There is an art to trading an IPO on its first few days, and also to recognizing the macro buyable pattern 4-6 weeks later!
If you are a trained technical trader, you were not one of the retail victims of the Facebook (FB) IPO fiasco because you have a set of rules to follow to judge whether a new issue is priced right. You have clues to look for to gauge whether to get involved or to avoid. For a trained technical trader, it shouldn’t matter what the company is; once the stock opens, it should be treated like any other stock.
The bottom line is: It’s all about supply and demand, not about hype.
Trading IPO’s, even more-so than stocks that have been listed for long periods of time, is ALL about supply and demand. When trading older stocks, you have historical price levels to watch. With a new issue, all you have is that very recent movement.
Facebook will go down as one of the worst IPOs in history. There are many people and aspects to blame: excess supply, astronomical valuation, Nasdaq botching the execution, too much media hype, etc. At the end of the day, you have to accept the fact that those things are out of your control, and only look to manage the things that are within your control.
Here are a few rules that are part of the Art of Trading an IPO, many of which could have saved you from harm in this disastrous new issues:
1) Never use a market-on-open order! (you have no control over price paid, you are relying exclusively on hype)
2) After an hour or two of trading, if the IPO can’t get and stay above the opening print or high print of first 15 minutes, that is a technical sign that there is more supply than demand and stock is not worthy of a trade on the first day! That price for FB was $42-45ish
3) If the IPO doesn’t hold the price offered or close near the lows of the day, it tells you it was mis-priced and mis-handled. At that point, its DEFINITELY not worth getting involved in. Run for the hills! For FB that was $38.
Facebook failed all three of these simple rules to get involved in the first day. This got me telling my traders to stay away, be ultra cautious, and wait for FB to build a more constructive pattern to get involved. The stock went from $45 to $31 in three days after failing all the tests!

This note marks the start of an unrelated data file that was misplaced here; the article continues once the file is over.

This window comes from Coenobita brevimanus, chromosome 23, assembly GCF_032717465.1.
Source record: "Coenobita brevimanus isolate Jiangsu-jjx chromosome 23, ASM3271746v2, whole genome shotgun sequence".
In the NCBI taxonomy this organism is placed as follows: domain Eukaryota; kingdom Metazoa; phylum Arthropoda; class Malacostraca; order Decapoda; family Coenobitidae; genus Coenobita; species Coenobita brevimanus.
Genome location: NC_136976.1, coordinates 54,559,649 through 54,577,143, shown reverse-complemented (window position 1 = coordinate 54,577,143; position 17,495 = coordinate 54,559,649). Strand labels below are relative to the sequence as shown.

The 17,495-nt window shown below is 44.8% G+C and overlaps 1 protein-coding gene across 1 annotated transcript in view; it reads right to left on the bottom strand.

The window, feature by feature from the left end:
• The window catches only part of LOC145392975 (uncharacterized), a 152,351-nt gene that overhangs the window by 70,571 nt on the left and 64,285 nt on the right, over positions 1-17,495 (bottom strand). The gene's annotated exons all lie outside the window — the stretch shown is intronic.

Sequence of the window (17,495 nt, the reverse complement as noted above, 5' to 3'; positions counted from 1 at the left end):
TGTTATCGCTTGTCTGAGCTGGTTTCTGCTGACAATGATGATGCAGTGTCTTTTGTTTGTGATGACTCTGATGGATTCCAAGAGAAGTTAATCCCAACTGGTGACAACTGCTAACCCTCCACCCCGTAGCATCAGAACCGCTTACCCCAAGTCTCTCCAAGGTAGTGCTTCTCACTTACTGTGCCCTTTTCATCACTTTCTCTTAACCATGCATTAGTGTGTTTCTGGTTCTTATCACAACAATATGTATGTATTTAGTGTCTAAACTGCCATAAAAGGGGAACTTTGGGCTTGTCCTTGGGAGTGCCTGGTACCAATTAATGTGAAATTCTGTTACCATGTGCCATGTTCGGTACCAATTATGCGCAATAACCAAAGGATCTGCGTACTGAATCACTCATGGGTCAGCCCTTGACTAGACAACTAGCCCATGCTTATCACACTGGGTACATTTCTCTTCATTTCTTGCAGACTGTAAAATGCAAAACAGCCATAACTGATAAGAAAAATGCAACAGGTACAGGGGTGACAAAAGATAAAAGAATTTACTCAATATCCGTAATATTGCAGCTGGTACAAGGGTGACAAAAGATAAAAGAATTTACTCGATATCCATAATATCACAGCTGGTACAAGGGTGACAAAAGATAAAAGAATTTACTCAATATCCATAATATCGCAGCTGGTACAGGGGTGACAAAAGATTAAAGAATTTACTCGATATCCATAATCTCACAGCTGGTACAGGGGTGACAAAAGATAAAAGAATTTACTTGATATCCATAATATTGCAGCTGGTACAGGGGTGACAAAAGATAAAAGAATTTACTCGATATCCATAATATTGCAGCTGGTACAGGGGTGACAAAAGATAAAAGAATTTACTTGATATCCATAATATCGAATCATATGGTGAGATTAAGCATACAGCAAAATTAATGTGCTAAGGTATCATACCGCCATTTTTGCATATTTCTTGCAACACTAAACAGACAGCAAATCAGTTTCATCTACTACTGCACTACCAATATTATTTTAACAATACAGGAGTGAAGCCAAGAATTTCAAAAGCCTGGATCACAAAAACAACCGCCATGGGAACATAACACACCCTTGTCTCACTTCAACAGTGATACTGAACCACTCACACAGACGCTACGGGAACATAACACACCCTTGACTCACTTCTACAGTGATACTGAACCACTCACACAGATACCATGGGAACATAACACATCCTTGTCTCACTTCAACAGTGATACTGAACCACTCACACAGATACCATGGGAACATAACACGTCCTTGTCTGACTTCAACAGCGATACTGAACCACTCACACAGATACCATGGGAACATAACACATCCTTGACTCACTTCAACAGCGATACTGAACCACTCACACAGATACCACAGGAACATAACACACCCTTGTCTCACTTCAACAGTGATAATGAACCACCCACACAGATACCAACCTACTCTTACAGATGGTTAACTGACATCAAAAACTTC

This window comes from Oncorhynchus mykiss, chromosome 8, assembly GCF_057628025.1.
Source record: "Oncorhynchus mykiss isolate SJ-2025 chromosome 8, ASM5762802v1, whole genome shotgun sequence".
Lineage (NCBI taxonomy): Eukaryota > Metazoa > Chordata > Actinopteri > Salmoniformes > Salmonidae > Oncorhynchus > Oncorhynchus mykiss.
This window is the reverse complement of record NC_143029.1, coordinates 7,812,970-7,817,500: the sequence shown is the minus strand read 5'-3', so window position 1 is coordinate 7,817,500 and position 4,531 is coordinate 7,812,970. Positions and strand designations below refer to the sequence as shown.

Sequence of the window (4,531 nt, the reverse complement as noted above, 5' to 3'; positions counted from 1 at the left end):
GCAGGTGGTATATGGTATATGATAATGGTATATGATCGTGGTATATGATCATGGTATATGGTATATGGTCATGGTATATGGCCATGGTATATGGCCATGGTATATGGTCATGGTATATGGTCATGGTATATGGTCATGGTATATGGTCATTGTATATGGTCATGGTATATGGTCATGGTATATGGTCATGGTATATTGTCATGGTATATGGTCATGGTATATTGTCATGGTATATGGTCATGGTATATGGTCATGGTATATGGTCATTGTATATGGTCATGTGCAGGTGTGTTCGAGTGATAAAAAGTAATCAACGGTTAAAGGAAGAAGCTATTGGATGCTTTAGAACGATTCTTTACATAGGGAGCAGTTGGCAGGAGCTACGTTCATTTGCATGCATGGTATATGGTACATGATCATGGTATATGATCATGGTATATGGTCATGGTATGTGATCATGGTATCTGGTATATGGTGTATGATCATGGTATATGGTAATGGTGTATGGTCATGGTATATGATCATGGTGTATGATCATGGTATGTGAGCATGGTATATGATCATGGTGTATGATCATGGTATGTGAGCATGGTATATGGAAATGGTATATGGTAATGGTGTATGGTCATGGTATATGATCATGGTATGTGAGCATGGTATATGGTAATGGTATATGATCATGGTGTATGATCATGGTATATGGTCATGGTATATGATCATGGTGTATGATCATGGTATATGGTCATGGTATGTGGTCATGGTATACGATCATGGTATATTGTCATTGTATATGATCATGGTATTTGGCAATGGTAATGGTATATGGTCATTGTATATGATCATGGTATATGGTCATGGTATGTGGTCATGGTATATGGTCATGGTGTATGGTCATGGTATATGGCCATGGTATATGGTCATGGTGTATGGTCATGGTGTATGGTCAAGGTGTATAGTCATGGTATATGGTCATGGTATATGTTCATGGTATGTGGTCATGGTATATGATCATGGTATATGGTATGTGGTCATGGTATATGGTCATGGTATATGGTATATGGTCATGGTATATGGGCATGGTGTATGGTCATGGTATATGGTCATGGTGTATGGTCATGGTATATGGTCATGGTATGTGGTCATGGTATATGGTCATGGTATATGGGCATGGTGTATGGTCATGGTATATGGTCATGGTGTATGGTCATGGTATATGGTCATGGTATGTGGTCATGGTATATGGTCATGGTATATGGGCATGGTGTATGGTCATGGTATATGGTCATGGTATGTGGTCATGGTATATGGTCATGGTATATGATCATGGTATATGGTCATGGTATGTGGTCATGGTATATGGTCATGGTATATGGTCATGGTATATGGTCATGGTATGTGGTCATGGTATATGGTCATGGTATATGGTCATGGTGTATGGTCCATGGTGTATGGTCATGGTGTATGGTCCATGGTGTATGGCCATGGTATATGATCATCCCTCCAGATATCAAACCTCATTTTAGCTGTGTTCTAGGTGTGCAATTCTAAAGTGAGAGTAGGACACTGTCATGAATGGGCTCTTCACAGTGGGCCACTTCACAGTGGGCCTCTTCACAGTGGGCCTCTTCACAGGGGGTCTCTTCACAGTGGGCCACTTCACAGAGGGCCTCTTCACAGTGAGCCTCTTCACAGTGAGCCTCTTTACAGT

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The first pattern that formed in FB was a Bear Flag, and the stock continued to the downside, giving additional clues to stay away. The pole of the flag was from $45 down to $31, then it paused for a few days and tried to find support. Traders used $31 as the pivot (traders love pivots since you can define risk). When it broke that it was a short/stay away scenario still. It wasn’t ready to bounce yet.
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Eventually, though, things started to turn around for FB. After a historic “Face-plant” on Day 1 and then a bear flag that led to lower prices, a potentially bullish situation started to develop. I was looking for a bottoming signal to initiate a Tier 1 position, and thought macro investors could do the same with FB. The pattern also had a few points where you could look to add to the trade if it started to move in your favor.
FB was showing the beginning stages of a cupping pattern that shows accumulation. Finally FB got down to a reasonable price that triggered some demand to exceed supply, and that was evident in the price action. The Cup and Handle Pattern is a very bullish, reliable pattern that gives investors areas to get involved then add as it works.
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Two different strategies to get involved:
Investors can buy tier one now and anticipate that the pattern will ignite at another time in coming weeks to get involved (this is a bit riskier for those with a longer term time-horizon). The first entry would be right around here if they haven’t already bought in the cupping stage. So the tier one buy is in the handle between $30.50-32.00 (stock shouldn’t really trade below $28- that can be your stop if you are anticipating).
If you want to wait till pattern is in motion and ignites, don’t buy now, but rather wait for it to clear the major pivot area of $33.40-33.60, then the add on a tier as it’s working. That pivot area to add would be when it clears $33.40-$33.60. If it ignites before earnings (July 26th) I would stay with Tier 1 or go back to Tier 1 before earnings to be a bit safe as new public companies have a lot to prove in the first few earnings reports.
The measured move, which typically is the depth of cup to the handle–in this case 7-8 points, takes the stock back to the prices of the first day of trading above $40+.
The FB offering was doomed by a lot of egregious mistakes by a number of parties, but I think there is still excitement about this company that can drive the stock higher through its excess float. If you tactically approach new issues, there are prudent ways to get involved by using technical analysis. You can often find big long-term winners in the form of recent IPOs, and this has all the ingredients to be one of them.
Disclosure: Scott Redler is long FB